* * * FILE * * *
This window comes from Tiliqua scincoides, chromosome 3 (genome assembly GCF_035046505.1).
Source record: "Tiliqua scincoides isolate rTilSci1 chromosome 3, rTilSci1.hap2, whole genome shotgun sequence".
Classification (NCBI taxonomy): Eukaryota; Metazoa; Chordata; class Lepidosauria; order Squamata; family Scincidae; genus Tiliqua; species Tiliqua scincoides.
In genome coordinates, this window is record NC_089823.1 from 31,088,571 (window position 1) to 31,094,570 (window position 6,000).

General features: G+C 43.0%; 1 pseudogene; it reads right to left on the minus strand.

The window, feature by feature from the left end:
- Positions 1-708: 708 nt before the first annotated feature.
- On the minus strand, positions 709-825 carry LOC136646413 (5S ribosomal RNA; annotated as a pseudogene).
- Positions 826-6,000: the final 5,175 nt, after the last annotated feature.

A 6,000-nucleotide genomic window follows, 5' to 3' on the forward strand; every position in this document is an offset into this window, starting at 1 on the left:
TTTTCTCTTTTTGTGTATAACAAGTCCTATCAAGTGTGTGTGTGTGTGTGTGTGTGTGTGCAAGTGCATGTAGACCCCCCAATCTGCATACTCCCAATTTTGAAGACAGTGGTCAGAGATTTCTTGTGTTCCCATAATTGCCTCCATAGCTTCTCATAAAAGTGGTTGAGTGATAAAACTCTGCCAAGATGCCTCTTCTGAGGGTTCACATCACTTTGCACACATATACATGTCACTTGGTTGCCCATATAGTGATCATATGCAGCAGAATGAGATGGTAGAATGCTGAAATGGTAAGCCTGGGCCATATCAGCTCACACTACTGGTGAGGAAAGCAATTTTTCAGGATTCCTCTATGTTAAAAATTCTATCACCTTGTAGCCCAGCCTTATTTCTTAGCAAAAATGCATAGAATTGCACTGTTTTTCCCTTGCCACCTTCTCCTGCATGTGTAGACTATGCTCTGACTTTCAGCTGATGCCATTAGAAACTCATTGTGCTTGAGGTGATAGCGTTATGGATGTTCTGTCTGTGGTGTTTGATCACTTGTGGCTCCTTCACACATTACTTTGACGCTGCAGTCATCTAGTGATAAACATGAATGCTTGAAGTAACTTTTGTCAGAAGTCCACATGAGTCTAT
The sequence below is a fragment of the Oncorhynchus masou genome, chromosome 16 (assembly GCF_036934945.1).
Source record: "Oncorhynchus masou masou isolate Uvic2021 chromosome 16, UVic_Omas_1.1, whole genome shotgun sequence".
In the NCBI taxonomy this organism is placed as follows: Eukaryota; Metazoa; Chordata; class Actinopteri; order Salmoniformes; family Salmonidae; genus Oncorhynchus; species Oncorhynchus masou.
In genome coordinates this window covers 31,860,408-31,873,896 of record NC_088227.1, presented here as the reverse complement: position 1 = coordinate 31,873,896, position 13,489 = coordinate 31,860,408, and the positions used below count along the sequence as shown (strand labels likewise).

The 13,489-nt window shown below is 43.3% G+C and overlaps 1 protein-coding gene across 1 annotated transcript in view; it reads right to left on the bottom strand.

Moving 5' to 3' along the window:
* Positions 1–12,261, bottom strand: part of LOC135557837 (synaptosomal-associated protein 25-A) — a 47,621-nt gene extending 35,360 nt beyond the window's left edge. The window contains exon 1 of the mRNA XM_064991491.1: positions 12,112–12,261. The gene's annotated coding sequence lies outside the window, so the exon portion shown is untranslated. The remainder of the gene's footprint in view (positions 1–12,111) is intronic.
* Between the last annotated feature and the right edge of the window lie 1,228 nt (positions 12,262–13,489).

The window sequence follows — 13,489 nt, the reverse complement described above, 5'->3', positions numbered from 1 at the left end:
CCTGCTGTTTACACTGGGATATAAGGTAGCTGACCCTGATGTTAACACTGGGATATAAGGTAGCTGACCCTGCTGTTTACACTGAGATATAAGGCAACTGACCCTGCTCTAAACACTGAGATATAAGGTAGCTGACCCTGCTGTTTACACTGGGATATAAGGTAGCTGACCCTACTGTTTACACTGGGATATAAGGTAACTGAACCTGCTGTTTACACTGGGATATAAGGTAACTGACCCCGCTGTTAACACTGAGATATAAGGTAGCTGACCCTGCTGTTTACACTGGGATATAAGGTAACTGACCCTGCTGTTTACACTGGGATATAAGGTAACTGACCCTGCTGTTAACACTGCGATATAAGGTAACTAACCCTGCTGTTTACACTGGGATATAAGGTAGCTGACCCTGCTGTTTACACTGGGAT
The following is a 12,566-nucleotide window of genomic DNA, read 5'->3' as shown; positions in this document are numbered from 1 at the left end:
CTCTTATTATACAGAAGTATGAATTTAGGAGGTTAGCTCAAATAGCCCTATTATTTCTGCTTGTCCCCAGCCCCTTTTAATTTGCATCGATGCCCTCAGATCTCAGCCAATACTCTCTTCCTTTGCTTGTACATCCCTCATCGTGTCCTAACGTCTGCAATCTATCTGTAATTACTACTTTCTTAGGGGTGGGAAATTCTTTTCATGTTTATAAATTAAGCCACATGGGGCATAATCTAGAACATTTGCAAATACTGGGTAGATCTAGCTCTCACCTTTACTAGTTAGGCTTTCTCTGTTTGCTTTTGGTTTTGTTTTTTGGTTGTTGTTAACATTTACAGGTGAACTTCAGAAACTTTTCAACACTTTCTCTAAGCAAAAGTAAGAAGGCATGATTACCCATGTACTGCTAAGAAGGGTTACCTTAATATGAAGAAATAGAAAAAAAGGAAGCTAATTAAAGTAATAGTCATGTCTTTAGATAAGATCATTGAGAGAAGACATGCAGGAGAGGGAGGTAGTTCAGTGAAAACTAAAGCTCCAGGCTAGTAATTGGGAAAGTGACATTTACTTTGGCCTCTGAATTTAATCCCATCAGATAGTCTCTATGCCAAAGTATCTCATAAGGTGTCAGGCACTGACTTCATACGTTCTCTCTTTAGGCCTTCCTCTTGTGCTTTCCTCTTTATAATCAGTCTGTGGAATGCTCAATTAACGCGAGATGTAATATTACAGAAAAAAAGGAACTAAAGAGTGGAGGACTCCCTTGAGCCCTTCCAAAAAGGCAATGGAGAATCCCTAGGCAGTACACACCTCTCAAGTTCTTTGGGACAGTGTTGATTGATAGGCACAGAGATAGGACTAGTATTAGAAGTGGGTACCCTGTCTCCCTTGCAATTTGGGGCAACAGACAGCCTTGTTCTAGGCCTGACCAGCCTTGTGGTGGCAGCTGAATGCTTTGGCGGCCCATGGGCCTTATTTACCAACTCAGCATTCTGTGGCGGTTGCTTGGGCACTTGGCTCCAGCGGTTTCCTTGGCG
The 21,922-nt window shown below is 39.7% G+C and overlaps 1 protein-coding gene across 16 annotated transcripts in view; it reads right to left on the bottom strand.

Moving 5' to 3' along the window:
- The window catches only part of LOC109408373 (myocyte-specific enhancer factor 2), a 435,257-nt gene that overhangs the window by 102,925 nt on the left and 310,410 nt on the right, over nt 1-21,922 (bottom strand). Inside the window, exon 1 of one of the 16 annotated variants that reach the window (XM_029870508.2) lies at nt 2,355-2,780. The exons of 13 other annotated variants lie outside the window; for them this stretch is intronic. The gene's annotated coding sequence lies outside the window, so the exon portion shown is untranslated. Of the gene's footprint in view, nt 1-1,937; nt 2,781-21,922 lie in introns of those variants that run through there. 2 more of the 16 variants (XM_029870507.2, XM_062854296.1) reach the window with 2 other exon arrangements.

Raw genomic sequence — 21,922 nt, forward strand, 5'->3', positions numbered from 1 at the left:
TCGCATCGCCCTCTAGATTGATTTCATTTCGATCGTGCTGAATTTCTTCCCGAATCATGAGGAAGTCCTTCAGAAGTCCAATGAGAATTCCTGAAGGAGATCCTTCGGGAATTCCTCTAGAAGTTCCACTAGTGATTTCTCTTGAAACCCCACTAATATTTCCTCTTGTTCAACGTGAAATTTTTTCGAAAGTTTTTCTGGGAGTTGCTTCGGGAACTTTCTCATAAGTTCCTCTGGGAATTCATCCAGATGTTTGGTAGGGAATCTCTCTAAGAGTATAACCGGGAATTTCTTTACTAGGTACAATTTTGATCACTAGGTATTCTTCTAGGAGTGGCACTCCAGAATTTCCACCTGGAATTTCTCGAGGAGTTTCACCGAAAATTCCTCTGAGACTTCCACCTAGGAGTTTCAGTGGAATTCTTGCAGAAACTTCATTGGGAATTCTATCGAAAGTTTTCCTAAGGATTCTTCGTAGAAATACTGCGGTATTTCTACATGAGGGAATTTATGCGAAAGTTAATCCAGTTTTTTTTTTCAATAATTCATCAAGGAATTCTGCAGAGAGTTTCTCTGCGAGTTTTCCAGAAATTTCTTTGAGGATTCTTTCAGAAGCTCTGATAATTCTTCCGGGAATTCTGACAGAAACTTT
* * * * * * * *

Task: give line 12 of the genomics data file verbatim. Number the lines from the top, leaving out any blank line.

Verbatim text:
The sequence below is a fragment of the Oncorhynchus masou genome, chromosome 16 (assembly GCF_036934945.1).